Injured Ukrainian Protestor Sent to Lithuania: The Injured Fear Being Sent from Hospitals to Isolation Cells
Author: LETA, 29 January 2014, 16:16 (Translated from Latvian by William Risch)
Protestors wounded in clashes in Kyiv fear looking for help in hospitals, because they could wind up going directly from their hospital rooms to investigation cells, regardless of how serious their conditions are. The first Ukrainian protestor sent to Lithuania to get medical help has described such a situation.
Even 23 year-old Rostyslav Melnyk, injured by Berkut special forces soldiers, didn’t go to the hospital – some hospital personnel secretly gave him 300 dollars’ worth of needed medical treatment.
As Paulus Gradausks, head of the Surgery Division of the University of Vilnius Hospital, admits, Rostyslav’s condition is serious, and he claims that he had been beaten up mercilessly – his patient’s lungs had been injured. Yet he received good enough care in Kyiv, since he already was able to travel after six days and nights.
Rostyslav’s arm was broken, he suffered several injuries that have left scars on him, and he also was wounded in the head. However, Gradausks indicated that there is no bad prognosis for him and that he will not need another operation in Lithuania.
As Melnyk tells it, he and his friends, Automaidan activists, five in all, were going in a car not far from Kyiv’s Independence Square (Maidan Nezalezhnosti), and 10-15 masked Berkut soldiers stopped them, even though the car had no protest symbols on it.
One girl was set free, but the guys were seriously beaten up in a short time. One of them, who had been seriously hit in the face, hid under the car, two more were taken away, while Rostyslav managed to run away to a nearby park and later stop a car that took him to a more secure place.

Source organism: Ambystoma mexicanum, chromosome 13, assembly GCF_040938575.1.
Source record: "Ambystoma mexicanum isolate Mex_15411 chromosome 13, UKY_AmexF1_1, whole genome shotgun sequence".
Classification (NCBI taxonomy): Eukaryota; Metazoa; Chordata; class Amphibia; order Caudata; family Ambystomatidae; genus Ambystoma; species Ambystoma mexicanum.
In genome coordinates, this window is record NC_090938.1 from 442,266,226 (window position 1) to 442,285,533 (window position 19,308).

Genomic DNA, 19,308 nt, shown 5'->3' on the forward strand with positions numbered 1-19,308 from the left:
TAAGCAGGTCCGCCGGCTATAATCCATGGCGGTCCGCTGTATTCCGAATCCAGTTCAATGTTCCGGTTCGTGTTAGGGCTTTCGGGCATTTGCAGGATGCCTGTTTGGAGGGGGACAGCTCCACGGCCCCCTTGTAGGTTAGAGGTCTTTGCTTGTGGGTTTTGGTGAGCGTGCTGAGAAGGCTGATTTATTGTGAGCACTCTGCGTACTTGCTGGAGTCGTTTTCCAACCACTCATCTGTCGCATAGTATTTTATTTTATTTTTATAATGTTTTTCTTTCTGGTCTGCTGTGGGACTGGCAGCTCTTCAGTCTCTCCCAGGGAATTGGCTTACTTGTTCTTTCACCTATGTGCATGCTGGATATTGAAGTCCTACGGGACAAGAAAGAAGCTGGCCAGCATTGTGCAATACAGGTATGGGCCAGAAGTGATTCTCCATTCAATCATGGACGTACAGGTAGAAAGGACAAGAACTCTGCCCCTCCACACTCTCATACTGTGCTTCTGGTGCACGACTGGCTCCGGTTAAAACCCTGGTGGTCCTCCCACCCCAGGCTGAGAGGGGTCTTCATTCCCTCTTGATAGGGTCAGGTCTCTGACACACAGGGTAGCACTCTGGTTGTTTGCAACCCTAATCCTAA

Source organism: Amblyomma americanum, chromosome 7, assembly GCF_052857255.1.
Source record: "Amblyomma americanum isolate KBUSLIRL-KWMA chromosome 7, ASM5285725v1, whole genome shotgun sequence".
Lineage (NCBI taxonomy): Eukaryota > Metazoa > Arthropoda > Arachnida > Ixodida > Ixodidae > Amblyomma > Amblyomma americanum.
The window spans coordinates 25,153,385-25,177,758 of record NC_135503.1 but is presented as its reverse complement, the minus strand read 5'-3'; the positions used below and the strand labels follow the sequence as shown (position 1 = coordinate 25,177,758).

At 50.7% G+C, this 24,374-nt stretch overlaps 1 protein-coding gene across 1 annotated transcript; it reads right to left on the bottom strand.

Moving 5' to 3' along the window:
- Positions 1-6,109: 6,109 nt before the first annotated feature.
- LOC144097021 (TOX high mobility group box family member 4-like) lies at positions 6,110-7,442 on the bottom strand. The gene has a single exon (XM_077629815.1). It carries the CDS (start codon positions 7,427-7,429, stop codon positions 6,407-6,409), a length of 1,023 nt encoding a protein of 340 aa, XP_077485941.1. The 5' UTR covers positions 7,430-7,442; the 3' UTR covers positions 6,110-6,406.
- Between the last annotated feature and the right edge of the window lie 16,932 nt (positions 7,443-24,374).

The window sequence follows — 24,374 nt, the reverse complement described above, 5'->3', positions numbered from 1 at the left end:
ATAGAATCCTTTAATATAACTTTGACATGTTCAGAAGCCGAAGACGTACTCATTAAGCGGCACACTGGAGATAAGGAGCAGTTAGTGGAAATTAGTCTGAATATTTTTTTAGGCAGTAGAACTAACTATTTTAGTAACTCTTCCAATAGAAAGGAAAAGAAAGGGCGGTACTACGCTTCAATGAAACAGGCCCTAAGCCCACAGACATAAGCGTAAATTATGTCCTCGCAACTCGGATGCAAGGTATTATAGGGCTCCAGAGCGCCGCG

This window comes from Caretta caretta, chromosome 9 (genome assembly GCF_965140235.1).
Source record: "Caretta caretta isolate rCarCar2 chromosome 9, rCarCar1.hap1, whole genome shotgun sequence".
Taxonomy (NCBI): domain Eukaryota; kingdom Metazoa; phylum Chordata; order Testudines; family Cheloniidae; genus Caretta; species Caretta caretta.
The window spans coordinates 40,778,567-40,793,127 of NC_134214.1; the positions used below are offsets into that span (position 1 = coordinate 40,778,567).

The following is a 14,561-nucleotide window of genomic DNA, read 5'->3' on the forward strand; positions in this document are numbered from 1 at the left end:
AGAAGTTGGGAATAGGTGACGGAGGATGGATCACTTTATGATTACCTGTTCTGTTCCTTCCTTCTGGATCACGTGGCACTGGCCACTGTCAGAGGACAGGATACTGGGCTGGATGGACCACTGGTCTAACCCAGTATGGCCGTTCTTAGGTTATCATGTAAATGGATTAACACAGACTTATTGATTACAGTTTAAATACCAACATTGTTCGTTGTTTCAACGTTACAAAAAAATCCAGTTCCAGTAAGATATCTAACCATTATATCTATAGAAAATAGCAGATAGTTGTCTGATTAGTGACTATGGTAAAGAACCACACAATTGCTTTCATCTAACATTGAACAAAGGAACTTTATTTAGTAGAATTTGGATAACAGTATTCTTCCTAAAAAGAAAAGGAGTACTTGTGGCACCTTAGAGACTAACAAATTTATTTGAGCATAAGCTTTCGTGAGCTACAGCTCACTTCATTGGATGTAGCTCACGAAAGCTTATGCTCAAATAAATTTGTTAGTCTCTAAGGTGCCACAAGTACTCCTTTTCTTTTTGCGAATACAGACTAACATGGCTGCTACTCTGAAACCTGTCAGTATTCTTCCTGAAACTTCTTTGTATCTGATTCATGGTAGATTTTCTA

“They behave like beasts toward citizens of their own state,” he said. “The system is suppressing everyone, there is no legal protection.”
Maidan medics advised the Lithuanian Embassy to take Melnyk directly to Vilnius.
The President of Lithuania, Dalia Gribauskaite, visited him in the hospital in the morning.
According to her, Lithuania will treat and provide rehabilitation for ten injured protestors from Ukraine, at the total cost of 50,000 Lits (14,500 Euros).
“Such injuries prove that brutal force is being used against people, and there is no justification for this,” claimed the President.
It is expected that the other injured protestors from Kyiv will be sent to Lithuania at the end of this week or the beginning of next week.
Melnyk, who is optimistic, admitted to journalists that he doesn’t know what he will do after he has received medical treatment in Vilnius. When asked if he will seek political asylum in Lithuania, he half-jokingly replied that he may have to do it if he “says anything more.” “We’ll see how the situation further develops in Ukraine,” added Melnyk. “Everything there is changing very quickly right now. Of course, I fear for my own life, and that’s also why I didn’t go to official hospitals in Kyiv.”
As the Internet site 15min.lt indicates, the Lithuanian Minister of Foreign Affairs for the time being does not foresee any plans to facilitate giving asylum to wounded people from Ukraine. If Melnyk would indeed decide to ask for a chance to stay longer in Lithuania, he first has to be provided for by the Registry Center for Foreigners.